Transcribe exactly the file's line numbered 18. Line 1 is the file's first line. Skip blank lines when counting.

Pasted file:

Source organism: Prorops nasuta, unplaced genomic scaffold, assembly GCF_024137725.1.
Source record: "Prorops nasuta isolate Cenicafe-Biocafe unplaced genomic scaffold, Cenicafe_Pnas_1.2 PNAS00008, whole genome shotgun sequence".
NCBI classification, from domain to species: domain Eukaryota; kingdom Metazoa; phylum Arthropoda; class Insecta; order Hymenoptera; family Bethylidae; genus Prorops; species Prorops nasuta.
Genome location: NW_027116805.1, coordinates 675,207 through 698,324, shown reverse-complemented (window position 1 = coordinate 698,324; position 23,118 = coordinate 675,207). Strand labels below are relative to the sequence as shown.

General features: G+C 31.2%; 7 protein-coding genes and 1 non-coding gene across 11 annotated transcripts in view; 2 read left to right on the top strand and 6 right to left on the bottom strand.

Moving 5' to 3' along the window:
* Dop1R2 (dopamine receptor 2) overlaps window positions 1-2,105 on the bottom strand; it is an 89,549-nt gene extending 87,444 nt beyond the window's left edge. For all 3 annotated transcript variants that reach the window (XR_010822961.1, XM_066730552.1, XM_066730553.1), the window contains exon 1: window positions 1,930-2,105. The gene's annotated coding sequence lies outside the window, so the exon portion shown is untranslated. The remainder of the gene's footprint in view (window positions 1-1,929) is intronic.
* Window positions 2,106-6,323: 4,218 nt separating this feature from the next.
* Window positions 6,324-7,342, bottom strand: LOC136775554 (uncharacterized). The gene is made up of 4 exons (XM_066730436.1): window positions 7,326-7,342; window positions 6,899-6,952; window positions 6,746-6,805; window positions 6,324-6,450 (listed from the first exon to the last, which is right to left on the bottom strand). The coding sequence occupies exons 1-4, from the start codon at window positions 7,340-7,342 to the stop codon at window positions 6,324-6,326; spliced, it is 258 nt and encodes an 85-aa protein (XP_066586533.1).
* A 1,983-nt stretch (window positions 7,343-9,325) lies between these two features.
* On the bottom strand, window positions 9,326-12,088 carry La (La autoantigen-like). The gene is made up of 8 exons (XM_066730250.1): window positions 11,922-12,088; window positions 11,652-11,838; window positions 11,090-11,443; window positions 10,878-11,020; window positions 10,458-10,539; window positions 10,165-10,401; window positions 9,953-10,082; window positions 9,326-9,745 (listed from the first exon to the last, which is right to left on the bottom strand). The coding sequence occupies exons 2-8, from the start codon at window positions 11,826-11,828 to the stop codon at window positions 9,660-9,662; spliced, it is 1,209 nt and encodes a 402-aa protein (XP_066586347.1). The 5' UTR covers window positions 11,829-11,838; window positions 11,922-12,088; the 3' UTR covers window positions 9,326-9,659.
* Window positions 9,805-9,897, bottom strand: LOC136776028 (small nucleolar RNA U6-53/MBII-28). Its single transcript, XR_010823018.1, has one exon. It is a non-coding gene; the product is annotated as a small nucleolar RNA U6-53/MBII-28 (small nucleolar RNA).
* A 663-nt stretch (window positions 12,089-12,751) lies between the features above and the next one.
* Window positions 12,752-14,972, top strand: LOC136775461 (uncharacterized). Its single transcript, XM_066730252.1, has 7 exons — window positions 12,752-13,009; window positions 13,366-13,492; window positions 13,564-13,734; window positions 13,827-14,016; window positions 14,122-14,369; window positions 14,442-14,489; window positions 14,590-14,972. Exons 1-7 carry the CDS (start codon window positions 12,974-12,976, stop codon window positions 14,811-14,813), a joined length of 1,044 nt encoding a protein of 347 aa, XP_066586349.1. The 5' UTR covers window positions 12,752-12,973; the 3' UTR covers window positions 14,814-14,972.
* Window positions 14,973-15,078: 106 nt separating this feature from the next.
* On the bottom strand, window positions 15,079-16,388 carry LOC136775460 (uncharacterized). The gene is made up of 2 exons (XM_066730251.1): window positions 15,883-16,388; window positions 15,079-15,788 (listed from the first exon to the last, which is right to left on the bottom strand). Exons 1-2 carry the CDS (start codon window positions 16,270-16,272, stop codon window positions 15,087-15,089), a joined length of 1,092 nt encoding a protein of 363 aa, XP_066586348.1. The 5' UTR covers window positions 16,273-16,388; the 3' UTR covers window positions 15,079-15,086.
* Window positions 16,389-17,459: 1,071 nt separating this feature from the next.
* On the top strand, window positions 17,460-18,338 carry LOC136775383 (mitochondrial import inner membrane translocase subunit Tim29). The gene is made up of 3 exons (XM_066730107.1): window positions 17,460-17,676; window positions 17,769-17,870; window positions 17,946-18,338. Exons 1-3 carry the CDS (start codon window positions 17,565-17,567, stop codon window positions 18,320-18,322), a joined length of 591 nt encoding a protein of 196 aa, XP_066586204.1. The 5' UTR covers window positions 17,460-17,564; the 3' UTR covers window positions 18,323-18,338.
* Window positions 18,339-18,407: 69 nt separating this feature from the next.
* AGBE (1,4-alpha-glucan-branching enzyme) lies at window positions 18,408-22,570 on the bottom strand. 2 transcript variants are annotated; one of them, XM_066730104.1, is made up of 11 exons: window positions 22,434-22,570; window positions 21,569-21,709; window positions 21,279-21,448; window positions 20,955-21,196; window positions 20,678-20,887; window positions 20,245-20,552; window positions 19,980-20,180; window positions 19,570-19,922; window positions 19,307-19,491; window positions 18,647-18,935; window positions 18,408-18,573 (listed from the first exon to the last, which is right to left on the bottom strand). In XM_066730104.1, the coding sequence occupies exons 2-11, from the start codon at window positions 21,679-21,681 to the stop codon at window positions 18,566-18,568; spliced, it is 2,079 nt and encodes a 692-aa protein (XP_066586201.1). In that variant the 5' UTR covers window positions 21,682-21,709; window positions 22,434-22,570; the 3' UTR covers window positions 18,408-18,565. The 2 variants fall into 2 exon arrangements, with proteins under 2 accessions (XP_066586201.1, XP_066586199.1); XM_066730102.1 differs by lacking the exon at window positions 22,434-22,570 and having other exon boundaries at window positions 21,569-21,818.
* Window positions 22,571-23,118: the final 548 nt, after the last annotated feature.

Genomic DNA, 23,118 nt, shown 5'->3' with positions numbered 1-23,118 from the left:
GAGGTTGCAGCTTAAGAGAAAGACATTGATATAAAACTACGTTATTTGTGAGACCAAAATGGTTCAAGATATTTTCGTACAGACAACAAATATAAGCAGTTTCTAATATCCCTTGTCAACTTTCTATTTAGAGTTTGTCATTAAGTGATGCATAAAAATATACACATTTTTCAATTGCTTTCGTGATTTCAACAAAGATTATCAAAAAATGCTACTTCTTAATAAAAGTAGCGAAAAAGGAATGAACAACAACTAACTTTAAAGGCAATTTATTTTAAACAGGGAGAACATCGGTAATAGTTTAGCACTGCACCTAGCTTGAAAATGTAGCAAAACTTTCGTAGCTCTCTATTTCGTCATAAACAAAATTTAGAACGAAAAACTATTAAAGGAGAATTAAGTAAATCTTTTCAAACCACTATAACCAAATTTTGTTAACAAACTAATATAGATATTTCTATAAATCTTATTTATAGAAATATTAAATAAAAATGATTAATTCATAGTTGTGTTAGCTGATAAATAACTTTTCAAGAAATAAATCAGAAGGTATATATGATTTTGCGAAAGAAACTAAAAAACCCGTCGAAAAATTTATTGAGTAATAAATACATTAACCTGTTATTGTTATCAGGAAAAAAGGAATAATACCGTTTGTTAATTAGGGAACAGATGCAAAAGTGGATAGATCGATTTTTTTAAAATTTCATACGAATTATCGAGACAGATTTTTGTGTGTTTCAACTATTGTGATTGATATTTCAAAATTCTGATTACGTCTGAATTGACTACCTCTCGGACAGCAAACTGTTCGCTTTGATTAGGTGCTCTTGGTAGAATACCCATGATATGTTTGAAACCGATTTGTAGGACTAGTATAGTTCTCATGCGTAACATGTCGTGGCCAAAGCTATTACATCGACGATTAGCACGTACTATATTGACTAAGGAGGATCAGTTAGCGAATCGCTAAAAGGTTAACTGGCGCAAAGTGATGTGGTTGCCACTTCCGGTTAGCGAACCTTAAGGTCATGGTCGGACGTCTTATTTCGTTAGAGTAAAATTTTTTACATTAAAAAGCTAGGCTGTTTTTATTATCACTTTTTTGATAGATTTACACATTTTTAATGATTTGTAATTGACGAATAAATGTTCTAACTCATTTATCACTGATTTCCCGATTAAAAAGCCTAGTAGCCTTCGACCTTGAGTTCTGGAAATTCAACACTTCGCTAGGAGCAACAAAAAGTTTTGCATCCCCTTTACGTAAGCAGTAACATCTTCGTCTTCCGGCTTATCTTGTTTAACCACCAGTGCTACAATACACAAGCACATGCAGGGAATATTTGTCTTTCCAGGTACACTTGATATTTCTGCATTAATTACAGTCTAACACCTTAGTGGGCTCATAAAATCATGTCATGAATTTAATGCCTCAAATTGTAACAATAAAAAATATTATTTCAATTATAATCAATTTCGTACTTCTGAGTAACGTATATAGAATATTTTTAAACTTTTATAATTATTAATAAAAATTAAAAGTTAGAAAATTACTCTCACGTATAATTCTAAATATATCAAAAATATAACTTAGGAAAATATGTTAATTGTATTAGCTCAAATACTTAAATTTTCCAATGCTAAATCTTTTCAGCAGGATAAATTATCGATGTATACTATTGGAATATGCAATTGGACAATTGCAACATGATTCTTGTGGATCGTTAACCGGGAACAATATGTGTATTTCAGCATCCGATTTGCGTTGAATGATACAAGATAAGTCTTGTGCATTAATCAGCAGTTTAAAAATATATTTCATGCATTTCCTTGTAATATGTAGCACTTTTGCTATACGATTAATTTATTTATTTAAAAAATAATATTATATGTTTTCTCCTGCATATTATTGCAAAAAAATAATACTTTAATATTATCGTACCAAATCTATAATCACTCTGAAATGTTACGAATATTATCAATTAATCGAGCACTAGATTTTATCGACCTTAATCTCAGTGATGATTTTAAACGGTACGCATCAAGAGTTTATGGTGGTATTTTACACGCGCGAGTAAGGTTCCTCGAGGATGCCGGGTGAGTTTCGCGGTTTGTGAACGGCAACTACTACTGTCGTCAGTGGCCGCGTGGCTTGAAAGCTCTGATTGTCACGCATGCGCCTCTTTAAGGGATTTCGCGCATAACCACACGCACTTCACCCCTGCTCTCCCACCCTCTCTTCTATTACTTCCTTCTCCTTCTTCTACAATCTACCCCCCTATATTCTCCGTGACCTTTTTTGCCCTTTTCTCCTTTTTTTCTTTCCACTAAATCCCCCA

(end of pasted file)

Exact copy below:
* On the top strand, window positions 17,460-18,338 carry LOC136775383 (mitochondrial import inner membrane translocase subunit Tim29). The gene is made up of 3 exons (XM_066730107.1): window positions 17,460-17,676; window positions 17,769-17,870; window positions 17,946-18,338. Exons 1-3 carry the CDS (start codon window positions 17,565-17,567, stop codon window positions 18,320-18,322), a joined length of 591 nt encoding a protein of 196 aa, XP_066586204.1. The 5' UTR covers window positions 17,460-17,564; the 3' UTR covers window positions 18,323-18,338.